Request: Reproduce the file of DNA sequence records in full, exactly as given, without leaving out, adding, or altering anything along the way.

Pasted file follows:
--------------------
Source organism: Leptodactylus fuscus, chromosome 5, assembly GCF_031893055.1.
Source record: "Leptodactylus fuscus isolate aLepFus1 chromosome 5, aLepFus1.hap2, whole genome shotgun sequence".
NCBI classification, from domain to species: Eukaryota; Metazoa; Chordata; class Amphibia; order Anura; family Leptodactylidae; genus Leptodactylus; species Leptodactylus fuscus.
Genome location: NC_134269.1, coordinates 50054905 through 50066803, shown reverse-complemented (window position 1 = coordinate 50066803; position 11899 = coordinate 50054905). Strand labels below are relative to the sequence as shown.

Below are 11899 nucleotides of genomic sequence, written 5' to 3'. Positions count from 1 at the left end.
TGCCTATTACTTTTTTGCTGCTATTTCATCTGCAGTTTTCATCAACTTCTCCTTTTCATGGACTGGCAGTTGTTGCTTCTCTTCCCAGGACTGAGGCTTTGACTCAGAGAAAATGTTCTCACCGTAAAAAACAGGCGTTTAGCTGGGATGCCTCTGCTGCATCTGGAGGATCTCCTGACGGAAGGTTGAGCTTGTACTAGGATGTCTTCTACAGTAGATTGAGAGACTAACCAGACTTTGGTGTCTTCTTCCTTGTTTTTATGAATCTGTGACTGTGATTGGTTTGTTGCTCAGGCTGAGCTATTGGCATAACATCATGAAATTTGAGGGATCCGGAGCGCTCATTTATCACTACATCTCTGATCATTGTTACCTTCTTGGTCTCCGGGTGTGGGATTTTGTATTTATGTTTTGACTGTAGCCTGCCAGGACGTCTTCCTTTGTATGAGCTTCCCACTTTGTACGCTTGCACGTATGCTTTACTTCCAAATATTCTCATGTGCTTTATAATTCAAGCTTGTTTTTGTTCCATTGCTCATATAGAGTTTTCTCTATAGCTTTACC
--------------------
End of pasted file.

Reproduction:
Source organism: Leptodactylus fuscus, chromosome 5, assembly GCF_031893055.1.
Source record: "Leptodactylus fuscus isolate aLepFus1 chromosome 5, aLepFus1.hap2, whole genome shotgun sequence".
NCBI classification, from domain to species: Eukaryota; Metazoa; Chordata; class Amphibia; order Anura; family Leptodactylidae; genus Leptodactylus; species Leptodactylus fuscus.
Genome location: NC_134269.1, coordinates 50054905 through 50066803, shown reverse-complemented (window position 1 = coordinate 50066803; position 11899 = coordinate 50054905). Strand labels below are relative to the sequence as shown.

Below are 11899 nucleotides of genomic sequence, written 5' to 3'. Positions count from 1 at the left end.
TGCCTATTACTTTTTTGCTGCTATTTCATCTGCAGTTTTCATCAACTTCTCCTTTTCATGGACTGGCAGTTGTTGCTTCTCTTCCCAGGACTGAGGCTTTGACTCAGAGAAAATGTTCTCACCGTAAAAAACAGGCGTTTAGCTGGGATGCCTCTGCTGCATCTGGAGGATCTCCTGACGGAAGGTTGAGCTTGTACTAGGATGTCTTCTACAGTAGATTGAGAGACTAACCAGACTTTGGTGTCTTCTTCCTTGTTTTTATGAATCTGTGACTGTGATTGGTTTGTTGCTCAGGCTGAGCTATTGGCATAACATCATGAAATTTGAGGGATCCGGAGCGCTCATTTATCACTACATCTCTGATCATTGTTACCTTCTTGGTCTCCGGGTGTGGGATTTTGTATTTATGTTTTGACTGTAGCCTGCCAGGACGTCTTCCTTTGTATGAGCTTCCCACTTTGTACGCTTGCACGTATGCTTTACTTCCAAATATTCTCATGTGCTTTATAATTCAAGCTTGTTTTTGTTCCATTGCTCATATAGAGTTTTCTCTATAGCTTTACC